Clinical Trial


Hospital-acquired infections (HAI) have been linked with contamination within the hospital environment, but the role of cleaning in this trial was defined as aerobic colony counts (ACC) on hand-touch sites. Previous studies in the same environment have shown that visual assessment of cleanliness is not a good indicator and ATP bioluminescent technology is limited as a measure of a microbiologically clean environment.


The trial specifically monitored Staphylococcus aureus (MRSA) in addition to ACC. Staphylococci, including MRSA, can survive for months in the hospital environment. They were found on floors, furniture, bedside lockers and over bed tables. These sites were usually situated beside the patient. It is possible that staphylococci are transmitted between patients via the hands of health workers after touching a contaminated surface.


Sites nearest the patient pose a greater risk to the sites far distant in a clinical area, Therefore effective removal of these pathogens from the surfaces adjacent to the patient would be expected to reduce the transmission of HAI.















The purpose of this trial was to establish the efficacy of the present cleaning regimes using the chlorine-releasing agent compared with Germguard.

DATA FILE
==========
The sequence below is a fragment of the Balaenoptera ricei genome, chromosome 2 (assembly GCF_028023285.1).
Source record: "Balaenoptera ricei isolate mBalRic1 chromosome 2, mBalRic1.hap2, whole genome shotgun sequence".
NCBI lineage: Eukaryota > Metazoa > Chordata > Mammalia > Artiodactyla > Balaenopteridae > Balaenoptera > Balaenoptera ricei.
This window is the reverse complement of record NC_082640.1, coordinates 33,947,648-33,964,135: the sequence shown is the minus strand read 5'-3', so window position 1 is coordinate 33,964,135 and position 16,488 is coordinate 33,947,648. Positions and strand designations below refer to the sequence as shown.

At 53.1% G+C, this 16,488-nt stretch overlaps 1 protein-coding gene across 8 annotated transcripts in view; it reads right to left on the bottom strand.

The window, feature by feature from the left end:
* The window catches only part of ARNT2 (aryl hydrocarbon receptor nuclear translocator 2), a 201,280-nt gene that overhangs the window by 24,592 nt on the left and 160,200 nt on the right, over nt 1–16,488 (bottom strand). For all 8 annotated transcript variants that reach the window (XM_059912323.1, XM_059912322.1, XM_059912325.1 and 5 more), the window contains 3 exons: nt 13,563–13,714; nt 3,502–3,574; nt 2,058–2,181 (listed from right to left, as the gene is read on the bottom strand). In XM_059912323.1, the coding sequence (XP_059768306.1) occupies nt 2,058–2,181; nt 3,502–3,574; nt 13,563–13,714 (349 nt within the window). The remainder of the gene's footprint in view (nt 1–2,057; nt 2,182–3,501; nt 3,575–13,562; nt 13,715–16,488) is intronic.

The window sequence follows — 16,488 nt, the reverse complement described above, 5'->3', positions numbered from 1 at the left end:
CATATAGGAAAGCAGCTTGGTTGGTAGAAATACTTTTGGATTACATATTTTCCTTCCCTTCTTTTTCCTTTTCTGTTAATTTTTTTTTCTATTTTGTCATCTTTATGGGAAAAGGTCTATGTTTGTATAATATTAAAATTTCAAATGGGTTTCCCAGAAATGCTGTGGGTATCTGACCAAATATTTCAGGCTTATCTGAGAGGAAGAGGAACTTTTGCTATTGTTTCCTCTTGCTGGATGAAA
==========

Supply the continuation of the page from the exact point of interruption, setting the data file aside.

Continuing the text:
Furthermore, the central question of can the currently used cleaning agent be replaced with agents of equivalent or superior effectiveness.


Potentially, these agents cause less damage to hospital equipment than chlorine based agents, in addition to reducing staff hypersensitivity reactions



The trial was conducted within 2 NHS Hospitals and supported by Health Facilities Scotland, a division of the Scottish NHS.



Results/Summary of findings


Germguard was compared to Actichlor +, a chlorine releasing agent and the currently (and widely) used agent within NHS Hospitals.


Germguard and the chlorine releasing agent are equally efficacious at removing environmental contamination from the surface sample sites.


Both agents have cleaning and antimicrobial capabilities in vitro, during this study, no difference in cleaning efficiency was seen between the agents on the basis of ACC, mean MRSA colony counts or percent detection of MRSA on environmental sample sites.


Germguard is an important find, because chlorine releasing agents have been associated with hypersensitivity reactions in staff and free chlorine, being a strong oxidising agent, is also a contributor to damage of the environment, including medical devices. 


This study therefore provides evidence that Germguard can effectively replace chlorine releasing agents without a loss of cleaning efficiency."


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